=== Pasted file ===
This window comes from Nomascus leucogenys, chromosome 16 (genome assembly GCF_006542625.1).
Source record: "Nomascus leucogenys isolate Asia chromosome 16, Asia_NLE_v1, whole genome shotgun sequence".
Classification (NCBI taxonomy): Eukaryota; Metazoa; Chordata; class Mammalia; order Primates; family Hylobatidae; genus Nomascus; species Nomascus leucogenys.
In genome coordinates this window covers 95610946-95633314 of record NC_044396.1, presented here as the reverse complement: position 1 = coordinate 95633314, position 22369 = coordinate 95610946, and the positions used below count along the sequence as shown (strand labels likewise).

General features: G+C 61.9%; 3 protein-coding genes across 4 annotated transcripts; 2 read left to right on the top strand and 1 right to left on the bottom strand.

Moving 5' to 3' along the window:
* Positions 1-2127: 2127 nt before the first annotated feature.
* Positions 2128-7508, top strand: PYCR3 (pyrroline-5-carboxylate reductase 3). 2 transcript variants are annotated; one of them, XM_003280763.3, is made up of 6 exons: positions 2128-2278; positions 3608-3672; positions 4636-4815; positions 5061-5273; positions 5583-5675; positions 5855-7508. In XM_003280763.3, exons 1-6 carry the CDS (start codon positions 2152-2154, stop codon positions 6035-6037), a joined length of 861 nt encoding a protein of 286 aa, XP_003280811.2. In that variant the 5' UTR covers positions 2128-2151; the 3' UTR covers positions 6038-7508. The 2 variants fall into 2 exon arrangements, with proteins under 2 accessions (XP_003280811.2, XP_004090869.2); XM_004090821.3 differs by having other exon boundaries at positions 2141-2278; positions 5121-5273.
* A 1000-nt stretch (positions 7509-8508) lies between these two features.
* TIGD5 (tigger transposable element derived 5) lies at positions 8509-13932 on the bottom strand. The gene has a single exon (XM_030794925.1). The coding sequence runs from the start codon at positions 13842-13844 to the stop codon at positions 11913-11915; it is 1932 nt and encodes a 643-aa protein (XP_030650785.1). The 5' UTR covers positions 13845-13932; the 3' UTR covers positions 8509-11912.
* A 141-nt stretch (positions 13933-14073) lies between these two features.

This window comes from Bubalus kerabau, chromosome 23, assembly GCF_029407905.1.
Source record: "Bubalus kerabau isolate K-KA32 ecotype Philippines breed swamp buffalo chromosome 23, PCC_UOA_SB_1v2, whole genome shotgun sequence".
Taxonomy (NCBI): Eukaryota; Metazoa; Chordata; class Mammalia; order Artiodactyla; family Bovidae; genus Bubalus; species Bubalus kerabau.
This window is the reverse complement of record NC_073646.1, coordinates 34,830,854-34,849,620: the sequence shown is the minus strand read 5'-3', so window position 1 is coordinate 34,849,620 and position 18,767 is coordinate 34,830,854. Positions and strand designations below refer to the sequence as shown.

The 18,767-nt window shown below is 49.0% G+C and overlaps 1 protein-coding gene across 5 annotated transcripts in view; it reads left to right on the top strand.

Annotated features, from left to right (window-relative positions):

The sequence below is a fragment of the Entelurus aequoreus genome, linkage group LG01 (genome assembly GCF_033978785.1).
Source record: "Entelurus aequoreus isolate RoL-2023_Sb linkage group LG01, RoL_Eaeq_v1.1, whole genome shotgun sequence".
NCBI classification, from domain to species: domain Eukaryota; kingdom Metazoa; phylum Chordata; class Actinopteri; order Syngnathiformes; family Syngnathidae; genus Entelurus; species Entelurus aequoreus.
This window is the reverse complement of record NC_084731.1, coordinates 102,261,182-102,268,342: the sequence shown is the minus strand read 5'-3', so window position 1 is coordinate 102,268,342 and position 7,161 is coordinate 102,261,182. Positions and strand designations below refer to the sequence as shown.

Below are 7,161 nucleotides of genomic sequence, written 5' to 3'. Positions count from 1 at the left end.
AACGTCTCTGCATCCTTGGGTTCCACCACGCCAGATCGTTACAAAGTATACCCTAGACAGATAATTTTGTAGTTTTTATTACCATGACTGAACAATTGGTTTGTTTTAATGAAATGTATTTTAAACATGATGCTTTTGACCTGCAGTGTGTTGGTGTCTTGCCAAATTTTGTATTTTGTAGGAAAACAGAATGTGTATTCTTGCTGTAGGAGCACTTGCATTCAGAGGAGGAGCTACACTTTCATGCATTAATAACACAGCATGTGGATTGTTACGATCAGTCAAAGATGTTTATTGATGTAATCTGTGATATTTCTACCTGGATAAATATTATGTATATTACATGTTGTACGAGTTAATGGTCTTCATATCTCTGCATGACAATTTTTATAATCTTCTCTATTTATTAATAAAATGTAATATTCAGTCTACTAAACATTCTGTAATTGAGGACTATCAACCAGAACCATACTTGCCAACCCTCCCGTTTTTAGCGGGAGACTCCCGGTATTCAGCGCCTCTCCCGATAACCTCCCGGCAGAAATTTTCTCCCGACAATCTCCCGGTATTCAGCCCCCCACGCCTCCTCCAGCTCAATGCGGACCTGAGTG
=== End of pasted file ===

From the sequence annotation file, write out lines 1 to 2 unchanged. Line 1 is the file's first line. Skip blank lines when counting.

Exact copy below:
This window comes from Nomascus leucogenys, chromosome 16 (genome assembly GCF_006542625.1).
Source record: "Nomascus leucogenys isolate Asia chromosome 16, Asia_NLE_v1, whole genome shotgun sequence".